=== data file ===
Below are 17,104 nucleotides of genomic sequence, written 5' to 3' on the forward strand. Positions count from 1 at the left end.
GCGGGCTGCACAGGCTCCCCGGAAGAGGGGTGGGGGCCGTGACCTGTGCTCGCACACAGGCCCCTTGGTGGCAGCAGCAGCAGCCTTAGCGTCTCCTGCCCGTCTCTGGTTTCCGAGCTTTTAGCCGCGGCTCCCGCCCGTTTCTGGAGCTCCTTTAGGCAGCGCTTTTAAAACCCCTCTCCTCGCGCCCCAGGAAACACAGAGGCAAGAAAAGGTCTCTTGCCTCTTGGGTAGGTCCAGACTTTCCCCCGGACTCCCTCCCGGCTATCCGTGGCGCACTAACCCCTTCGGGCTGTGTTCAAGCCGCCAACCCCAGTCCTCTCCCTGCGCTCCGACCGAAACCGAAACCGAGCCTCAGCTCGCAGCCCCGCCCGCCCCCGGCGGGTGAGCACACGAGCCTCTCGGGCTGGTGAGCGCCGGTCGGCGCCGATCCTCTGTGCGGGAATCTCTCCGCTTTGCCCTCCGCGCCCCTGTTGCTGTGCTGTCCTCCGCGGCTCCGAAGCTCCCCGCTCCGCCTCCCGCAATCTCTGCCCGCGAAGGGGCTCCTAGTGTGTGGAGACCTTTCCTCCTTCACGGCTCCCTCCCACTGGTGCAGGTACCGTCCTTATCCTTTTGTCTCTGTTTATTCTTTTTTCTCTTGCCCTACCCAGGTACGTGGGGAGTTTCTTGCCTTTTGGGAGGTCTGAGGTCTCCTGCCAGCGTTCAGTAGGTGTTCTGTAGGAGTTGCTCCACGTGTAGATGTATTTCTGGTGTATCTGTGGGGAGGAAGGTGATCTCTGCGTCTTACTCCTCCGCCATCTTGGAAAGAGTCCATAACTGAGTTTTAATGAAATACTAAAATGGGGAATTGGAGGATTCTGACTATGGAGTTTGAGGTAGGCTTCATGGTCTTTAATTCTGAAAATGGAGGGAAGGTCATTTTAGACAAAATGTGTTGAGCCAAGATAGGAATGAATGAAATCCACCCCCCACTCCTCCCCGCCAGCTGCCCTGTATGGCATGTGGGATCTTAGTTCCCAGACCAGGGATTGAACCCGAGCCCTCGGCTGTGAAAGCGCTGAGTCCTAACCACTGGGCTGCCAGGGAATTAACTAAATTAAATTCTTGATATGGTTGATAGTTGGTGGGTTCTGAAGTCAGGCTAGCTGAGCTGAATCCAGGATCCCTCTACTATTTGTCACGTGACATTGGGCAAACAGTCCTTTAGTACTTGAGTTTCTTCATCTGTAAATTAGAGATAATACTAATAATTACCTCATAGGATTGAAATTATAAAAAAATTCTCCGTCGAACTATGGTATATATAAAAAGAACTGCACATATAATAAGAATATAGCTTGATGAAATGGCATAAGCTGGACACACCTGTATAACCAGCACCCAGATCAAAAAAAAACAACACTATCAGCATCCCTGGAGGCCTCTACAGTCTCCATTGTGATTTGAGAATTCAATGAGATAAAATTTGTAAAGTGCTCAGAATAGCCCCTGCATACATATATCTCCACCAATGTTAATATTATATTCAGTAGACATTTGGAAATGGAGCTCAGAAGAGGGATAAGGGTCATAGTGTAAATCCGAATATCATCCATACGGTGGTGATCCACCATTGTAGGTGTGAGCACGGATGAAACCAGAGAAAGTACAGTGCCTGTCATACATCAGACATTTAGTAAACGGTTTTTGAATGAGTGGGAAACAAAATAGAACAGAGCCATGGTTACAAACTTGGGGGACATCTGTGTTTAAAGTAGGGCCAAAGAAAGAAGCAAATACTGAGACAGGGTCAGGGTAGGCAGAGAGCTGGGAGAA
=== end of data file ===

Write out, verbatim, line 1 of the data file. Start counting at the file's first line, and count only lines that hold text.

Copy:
Below are 17,104 nucleotides of genomic sequence, written 5' to 3' on the forward strand. Positions count from 1 at the left end.